Serena Williams
Professional tennis player Serena Williams appears at an event to launch a national street art campaign with Allstate Foundation Purple Purse to make domestic violence and financial abuse visible, at TicTail Market on Wednesday, June 20, 2018, in New York. (Photo by Charles Sykes/Invision/AP)

Serena Williams talks gun violence and female empowerment during a personal sit down chat with child activist Naomi Wadler, who hosts the new Ellen DeGeneres-backed digital series, DiversiTea.

As the first guest of the six-episode series, Williams tells the 12-year-old interviewer that gun violence strikes a personal chord with her.

“I was affected personally by gun violence, my sister, unfortunately, passed from that,” Williams tells Wadler in the clip, according to PEOPLE Magazine.

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DiversiTea gives Wadler the opportunity to interview people who have made an impact on the world. The purpose of the conversations is to highlight how these game-changers are using their platforms to effectuate change in the world. PEOPLE had the exclusive clip from the first episode with Williams, which will run on Ellentube Friday.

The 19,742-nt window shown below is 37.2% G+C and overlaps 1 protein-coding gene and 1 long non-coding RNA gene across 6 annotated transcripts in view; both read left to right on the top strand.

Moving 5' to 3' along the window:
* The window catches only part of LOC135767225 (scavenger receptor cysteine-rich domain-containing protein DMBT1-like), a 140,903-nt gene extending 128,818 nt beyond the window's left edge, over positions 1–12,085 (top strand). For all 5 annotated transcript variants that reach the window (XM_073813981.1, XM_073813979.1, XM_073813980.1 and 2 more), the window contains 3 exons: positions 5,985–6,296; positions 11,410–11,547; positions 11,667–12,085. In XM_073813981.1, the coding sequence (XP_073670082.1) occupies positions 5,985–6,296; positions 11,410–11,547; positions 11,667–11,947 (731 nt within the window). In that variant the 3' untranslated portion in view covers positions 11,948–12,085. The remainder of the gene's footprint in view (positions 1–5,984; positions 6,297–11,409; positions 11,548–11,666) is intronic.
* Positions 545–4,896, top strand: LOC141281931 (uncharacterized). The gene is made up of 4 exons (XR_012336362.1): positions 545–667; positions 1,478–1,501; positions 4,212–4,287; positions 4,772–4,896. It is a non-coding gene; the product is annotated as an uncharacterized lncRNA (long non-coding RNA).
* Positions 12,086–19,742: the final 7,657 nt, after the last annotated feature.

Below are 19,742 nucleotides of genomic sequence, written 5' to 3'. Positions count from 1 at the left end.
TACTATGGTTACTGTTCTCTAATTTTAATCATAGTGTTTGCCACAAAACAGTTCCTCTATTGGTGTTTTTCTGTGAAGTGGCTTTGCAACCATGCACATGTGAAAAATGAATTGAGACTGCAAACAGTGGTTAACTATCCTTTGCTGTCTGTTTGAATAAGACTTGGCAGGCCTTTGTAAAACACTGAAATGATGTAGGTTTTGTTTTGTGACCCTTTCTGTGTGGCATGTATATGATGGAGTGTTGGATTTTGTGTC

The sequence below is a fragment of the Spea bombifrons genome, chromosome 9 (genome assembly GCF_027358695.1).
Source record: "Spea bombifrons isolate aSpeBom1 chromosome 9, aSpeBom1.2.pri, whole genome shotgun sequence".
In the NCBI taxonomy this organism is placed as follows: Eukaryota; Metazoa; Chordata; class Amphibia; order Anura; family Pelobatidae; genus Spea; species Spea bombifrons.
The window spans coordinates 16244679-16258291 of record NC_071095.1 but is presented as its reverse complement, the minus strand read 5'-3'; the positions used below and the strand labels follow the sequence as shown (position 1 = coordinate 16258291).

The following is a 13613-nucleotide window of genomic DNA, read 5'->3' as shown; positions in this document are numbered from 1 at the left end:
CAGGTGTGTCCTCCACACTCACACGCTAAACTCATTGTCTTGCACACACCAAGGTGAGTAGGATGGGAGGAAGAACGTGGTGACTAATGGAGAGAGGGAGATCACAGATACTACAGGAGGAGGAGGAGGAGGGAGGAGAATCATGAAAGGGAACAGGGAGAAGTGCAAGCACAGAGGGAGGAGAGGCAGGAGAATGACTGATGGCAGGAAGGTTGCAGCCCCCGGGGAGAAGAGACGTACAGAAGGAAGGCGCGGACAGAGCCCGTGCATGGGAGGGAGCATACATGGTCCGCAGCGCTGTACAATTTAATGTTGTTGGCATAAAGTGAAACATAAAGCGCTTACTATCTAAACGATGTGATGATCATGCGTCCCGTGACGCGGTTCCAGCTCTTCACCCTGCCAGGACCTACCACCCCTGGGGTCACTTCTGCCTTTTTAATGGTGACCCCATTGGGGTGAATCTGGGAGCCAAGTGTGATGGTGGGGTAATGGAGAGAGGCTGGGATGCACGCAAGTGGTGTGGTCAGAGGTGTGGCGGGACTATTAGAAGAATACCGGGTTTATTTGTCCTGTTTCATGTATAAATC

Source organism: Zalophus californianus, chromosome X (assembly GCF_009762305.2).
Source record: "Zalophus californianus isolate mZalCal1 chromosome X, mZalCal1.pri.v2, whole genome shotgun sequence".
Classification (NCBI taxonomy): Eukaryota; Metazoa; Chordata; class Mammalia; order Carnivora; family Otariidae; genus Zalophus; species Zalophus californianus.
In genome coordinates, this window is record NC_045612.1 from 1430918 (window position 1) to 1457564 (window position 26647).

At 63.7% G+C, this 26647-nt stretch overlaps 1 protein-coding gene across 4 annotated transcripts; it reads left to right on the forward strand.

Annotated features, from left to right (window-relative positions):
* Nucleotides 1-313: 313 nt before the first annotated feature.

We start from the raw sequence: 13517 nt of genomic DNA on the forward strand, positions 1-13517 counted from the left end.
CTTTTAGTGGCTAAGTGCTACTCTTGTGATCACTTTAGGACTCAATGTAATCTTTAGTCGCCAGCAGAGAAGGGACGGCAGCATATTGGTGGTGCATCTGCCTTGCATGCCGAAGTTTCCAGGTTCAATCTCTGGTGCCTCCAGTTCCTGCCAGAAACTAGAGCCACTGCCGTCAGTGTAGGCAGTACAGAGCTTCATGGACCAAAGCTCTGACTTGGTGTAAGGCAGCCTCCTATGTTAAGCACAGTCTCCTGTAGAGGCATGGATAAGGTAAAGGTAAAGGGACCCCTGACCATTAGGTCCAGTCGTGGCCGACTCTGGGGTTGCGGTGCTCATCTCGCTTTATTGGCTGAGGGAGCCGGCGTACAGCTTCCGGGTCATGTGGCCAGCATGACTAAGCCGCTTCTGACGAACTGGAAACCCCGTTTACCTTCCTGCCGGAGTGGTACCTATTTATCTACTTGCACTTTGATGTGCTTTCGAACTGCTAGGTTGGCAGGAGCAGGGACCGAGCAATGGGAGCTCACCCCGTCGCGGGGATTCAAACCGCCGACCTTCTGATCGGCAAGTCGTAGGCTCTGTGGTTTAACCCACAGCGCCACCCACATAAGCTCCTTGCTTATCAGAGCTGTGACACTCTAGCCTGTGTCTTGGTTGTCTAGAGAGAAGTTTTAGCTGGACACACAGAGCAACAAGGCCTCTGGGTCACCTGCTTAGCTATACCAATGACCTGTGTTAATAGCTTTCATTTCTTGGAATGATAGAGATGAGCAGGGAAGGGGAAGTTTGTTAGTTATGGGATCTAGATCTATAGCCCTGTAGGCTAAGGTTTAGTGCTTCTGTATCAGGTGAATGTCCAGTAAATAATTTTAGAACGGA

Yetunde Price, Williams’ oldest sister, was gunned down on Sept. 14, 2003, while she was the passenger in a car driven by her partner, Rolland Wormley. Although the tragedy was personal for Williams, she told Wadler that gun violence is not new although it appears to be happening with greater frequency these days.

“People are talking about it now because it’s happening more widespread,” Williams adds. “But it’s been affecting our community for years.”

Wadler came to public prominence in 2018 during the March for Our Lives rally in Washington, D.C., in which the pre-teen gave an inspiring speech that paid homage to African-American female victims of gun violence. Wadler told the crowd that Black women are disproportionately impacted by gun violence and that it is an issue deserving attention.

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Williams told Wadler that the conversation regarding gun violence was a difficult one but also important to keep on the table.

“I think we need to get comfortable with having uncomfortable conversations,” Williams says, according to PEOPLE. “Situations are never really gonna get better if you always avoid it, you have to take it head-on.”

A few years after her sister was killed, Williams struggled to talk about the incident. “Yetunde and I were so close; she changed my diapers,” the tennis star told PEOPLE back then. “But I finally came to an acceptance of things.”

You can catch episodes of DiversiTea every Friday on and on DeGeneres’ YouTube channel.

Here is the video of Naomi Wadler’s inspiring speech at The March For Our Lives rally in Washington D.C.